Firewood prices can vary, depending on where you live and your winter climate. Not all wood burns the same, and because of this they put out different amounts of BTUs (British Thermal Units). The more BTUs, the higher the price will be. Hardwoods, such as oak, hickory, and hard maple burn slowly and generally produce a lot of heat. They’re also more dense, and thus heavier than softwoods. Oak is one of the more popular types, and it can be found almost everywhere in the U.S. One of the drawbacks to hardwoods is they can be hard to start. Continue reading
When barbecuing, the most common woods people look for are Oak, Hickory, Maple, Mesquite, Pecan, Apple, Alder, and Cherry, but what if you already know what kind of wood you want and just need to know where to find it?
Finding good wood for barbecue isn’t as difficult as it sounds. Most of the time, when people look for wood to barbecue with, the wood is purchased from a firewood dealer or a dealer who specializes in the sale of wood for burning. Dealers are not the only option. If you don’t have a good local firewood supplier, they can be hard to find, or just not carry good firewood. Try some of these other options if you don’t have a reliable source of quality wood for your barbecue: Continue reading
Fire is the cornerstone of any smoking experience. The burning wood provides the heat that cooks the meat and the smoke that flavors it. Building your fire correctly is an important step in making excellent barbecue, and there are several methods you can use to start a fire.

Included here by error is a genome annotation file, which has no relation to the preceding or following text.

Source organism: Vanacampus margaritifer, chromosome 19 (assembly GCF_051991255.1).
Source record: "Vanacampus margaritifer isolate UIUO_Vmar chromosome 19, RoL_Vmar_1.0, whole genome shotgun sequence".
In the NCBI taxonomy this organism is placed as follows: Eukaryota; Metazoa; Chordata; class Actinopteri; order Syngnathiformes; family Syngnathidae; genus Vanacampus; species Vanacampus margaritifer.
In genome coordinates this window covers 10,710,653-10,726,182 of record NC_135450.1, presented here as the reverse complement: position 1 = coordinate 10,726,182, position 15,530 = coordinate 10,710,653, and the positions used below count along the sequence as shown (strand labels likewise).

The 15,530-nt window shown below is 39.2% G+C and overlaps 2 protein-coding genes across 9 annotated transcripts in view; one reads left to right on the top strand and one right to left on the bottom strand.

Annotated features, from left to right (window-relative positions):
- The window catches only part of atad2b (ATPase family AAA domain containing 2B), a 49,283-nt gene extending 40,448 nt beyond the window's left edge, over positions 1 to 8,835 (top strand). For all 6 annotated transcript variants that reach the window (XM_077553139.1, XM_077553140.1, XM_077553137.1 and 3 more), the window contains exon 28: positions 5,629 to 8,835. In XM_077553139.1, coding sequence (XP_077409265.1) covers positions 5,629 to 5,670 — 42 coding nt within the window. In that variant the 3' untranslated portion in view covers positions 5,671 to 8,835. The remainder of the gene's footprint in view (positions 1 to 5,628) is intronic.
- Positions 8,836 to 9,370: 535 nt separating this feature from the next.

1. Tee-pee Method with Kindling
The traditional method of fire building is known as the tee-pee method. This simple combination of kindling and wood is useful for pit smokers and campfires alike. The idea is simple; a vertical cone of wood surrounds a pile of kindling. The vertical shape of the tee-pee allows the fire to naturally grow upward. This method is effective because it allows for a high level of airflow to feed the flames. Continue reading
Cherry, ash, hickory, mesquite, apple, oak, peach and pecan—the list of woods you can use for smoking goes on and on. The fact that there is such a wide range of woods suitable for smoking means that, if you’re lucky, you might just have a tree on your property that will work perfectly the next time you plan on making a deliciously smoky brisket or pork butt. However, this doesn’t necessarily mean that you want to use any old wood branches you get out of your yard as it’s important to make sure the wood is in proper condition before putting it in your smoker. While there are better wood sources available, if you want to take the risk go ahead.
In this sense, you might be wondering whether those limbs you trimmed out of your apple, oak or other tree a few years ago are still suitable. To answer this question, it’s necessary to look in greater detail at the characteristics that make a piece of wood good for smoking. Continue reading
The key to understanding the BTU content in wood is all about understanding density.
Remember the old trick question, “Which weighs more: one ton of bricks or one ton of feathers”? The answer, of course, is that they weigh the same, one ton is one ton. But it would take a lot more feathers to create one ton of weight than it would bricks because of the difference in density between the two objects. Continue reading